When it comes to my walk of faith, non-denominational doesn’t begin to describe it. Though those are the churches I gravitate to, my experience has been broadened from birth by having a Jewish father and a Christian mother, by circumstances and by the Holy Spirit. Paul was this way, too. Though raised a devout Jew, he later developed a Heinz 57 approach to accepting and embracing people of all backgrounds.
I’m prone to dreams and visions. In my 20s, while living in NYC, I asked for and got a vision of God’s love that lasted three days. Everywhere I went I saw people as if looking at them from another dimension; I saw their hearts and I heard their thoughts. Most were rushing, rushing, rushing, and the Lord said, ‘they are rushing to the end of their lives.” I felt the heart and soul of God, calling to them, wanting them to turn and listen. I couldn’t have shaken that living holographic experience even if I had wanted to. When it lifted, I was forever changed. I was able to love others in a new way. I had been working in investment banking and freelancing as a writer. My employer had offered to pay for an MBA and I had gained acceptance at a reputable university. But my priorities were changed. I felt a call to the ministry. In retrospect, I understand now that I was simply being called to reprioritize everything I had ever believed and understood.
So, in the 90s, after attending a Pentecostal Bible College for two years, I began to go to seminary while starting several outreaches in another city. There were families and singles getting help with physical needs like food and clothing, toys for the kids, vocational assistance, even family counseling. What a joy it was to be the one to deliver a first bicycle to a child. Or hook them up with a volunteer who would take some children out for a movie and ice cream. Not to mention give counseling to families and see them mend broken relationships. So many stories, so many supernatural moments of grace and glory. It was during this time that I became the pastoral leadership for a large food kitchen and pantry in the city’s downtown. Eventually, I gave into discouragement as I encountered opposition and barriers to being a church pastor in the denominations I would have considered, both for being a woman and for being divorced. I transitioned to where such barriers were not in place, working at non-profit agencies and hospitals, with increasing responsibility. But I operated in much the same way, relying on the Lord to show me how to harness resources, inspire, teach and collaborate with others to help people out of desperate circumstances and dire need. He always came through. Always. It was and is also true in any venue that you and I can bring people only so far. They must also learn to rely on Him for themselves.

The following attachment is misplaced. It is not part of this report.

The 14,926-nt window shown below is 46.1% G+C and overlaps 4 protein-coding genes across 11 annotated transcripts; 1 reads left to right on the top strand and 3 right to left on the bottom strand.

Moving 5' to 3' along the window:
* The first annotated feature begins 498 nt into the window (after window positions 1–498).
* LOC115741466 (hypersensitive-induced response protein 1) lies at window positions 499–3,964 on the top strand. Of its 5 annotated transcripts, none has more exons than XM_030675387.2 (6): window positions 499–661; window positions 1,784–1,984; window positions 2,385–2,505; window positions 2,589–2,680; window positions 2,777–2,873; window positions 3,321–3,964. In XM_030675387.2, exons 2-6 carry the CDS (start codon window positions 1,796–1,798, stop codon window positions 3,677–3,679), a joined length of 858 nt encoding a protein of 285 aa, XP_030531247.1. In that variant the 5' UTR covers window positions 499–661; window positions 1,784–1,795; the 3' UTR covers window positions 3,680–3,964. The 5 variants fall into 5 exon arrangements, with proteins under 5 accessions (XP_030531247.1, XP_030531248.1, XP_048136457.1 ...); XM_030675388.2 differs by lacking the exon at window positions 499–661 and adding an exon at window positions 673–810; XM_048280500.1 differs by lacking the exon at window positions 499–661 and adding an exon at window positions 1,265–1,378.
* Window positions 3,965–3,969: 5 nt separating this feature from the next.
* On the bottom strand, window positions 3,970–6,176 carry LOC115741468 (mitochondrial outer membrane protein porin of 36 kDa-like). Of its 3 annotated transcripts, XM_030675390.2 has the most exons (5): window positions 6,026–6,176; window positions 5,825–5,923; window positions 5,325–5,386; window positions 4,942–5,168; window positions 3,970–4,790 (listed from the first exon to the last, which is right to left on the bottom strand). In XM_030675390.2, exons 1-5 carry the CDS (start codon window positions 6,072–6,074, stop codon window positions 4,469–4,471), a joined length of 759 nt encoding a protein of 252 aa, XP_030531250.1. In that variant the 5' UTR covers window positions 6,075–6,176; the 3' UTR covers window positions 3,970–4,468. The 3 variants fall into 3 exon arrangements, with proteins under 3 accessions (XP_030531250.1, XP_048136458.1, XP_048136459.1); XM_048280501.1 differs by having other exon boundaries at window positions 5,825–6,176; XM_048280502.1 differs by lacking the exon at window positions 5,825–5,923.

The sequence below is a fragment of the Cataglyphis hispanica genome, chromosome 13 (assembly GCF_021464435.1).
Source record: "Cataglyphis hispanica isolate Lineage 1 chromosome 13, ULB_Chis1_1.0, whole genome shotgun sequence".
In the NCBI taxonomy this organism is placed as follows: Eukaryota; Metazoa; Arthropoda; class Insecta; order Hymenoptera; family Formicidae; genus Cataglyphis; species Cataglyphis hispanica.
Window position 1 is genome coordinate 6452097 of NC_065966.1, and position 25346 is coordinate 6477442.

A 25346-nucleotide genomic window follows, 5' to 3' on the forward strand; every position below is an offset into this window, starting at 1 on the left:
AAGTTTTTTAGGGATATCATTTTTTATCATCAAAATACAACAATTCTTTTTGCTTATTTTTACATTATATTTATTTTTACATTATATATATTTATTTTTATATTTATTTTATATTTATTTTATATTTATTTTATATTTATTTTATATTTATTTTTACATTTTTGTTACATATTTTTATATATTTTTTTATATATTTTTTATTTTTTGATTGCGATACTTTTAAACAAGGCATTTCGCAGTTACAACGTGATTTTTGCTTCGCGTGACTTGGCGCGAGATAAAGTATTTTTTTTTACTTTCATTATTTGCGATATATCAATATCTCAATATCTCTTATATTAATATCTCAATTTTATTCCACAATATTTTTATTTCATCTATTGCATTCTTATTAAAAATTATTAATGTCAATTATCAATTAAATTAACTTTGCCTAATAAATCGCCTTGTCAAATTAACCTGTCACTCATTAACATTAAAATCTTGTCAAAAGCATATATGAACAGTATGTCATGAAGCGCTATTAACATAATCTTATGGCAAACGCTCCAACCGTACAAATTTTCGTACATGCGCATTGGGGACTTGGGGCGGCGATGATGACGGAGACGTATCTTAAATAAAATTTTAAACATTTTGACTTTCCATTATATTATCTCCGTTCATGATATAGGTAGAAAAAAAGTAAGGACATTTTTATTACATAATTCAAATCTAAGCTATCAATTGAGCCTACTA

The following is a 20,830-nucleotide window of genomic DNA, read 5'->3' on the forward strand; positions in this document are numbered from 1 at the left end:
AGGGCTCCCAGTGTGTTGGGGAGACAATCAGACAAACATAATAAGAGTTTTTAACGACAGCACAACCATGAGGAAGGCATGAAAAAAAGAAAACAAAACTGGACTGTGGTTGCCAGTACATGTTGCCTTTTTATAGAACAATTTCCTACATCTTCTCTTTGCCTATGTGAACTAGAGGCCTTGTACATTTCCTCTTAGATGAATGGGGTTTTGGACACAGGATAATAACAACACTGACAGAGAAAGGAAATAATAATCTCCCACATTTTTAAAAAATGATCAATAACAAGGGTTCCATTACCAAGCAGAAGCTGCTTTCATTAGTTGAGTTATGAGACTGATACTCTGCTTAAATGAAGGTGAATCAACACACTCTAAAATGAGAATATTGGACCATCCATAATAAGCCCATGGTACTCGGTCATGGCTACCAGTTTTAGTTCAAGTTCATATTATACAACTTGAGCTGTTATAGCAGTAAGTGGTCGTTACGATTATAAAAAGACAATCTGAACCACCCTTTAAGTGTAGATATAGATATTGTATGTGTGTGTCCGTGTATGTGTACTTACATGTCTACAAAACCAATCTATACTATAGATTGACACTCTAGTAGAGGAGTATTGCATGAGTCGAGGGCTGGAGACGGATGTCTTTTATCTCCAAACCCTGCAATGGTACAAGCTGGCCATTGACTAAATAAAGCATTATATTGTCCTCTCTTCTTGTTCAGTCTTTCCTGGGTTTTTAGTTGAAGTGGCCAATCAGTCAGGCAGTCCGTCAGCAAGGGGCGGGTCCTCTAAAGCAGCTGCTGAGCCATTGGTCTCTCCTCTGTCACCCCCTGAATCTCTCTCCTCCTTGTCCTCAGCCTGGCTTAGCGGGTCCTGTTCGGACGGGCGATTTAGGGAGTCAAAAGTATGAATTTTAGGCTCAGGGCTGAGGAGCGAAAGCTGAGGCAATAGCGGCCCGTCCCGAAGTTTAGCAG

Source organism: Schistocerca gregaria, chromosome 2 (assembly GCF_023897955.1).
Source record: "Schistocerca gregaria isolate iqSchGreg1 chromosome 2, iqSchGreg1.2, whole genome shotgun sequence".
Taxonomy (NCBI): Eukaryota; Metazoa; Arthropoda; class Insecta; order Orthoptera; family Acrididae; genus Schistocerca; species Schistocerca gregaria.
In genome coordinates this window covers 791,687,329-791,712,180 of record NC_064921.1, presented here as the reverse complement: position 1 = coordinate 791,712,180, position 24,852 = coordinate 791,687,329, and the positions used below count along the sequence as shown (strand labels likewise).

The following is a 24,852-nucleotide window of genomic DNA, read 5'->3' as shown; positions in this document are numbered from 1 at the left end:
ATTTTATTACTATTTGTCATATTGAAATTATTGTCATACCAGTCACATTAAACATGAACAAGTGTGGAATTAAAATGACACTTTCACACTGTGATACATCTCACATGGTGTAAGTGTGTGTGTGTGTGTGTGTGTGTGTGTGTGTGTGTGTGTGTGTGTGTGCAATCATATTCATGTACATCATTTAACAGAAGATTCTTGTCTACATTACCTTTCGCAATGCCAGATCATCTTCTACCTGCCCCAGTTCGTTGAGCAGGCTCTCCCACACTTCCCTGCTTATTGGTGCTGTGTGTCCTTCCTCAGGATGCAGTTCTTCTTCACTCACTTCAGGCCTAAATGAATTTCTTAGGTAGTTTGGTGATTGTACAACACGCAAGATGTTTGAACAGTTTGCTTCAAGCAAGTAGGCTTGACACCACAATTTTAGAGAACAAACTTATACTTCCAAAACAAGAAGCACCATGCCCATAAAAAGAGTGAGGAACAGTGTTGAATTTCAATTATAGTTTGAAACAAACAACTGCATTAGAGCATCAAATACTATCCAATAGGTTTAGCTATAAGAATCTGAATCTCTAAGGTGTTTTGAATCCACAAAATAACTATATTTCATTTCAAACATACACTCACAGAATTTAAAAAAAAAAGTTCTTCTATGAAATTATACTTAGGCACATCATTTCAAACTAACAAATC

Living in reliance on the Holy Spirit develops that ability. It’s very much like building a muscle: it takes practice to get clarity. At first it can be like groping in the dark. Seek the Kingdom and the guidance will get stronger. The balance of how and where you will be called to spend your time will be different from other people, yet the principles of the Kingdom will be the same. There’s that theme of diversity again.
We’re never gonna be perfect, yet it is my hope that you, dear Reader, know that you are loved by the One who made you, when you read my books. That these stories of mine inspire you to follow the Almighty’s leading to do much of what you were put on this earth to do, somehow. It may not be what you’re thinking you should do, or what others have told you to do, it will be what you hear you are to do as you fellowship with the Father through the Holy Spirit. That experience is the greatest blessing.
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Danyelle Wolfe Read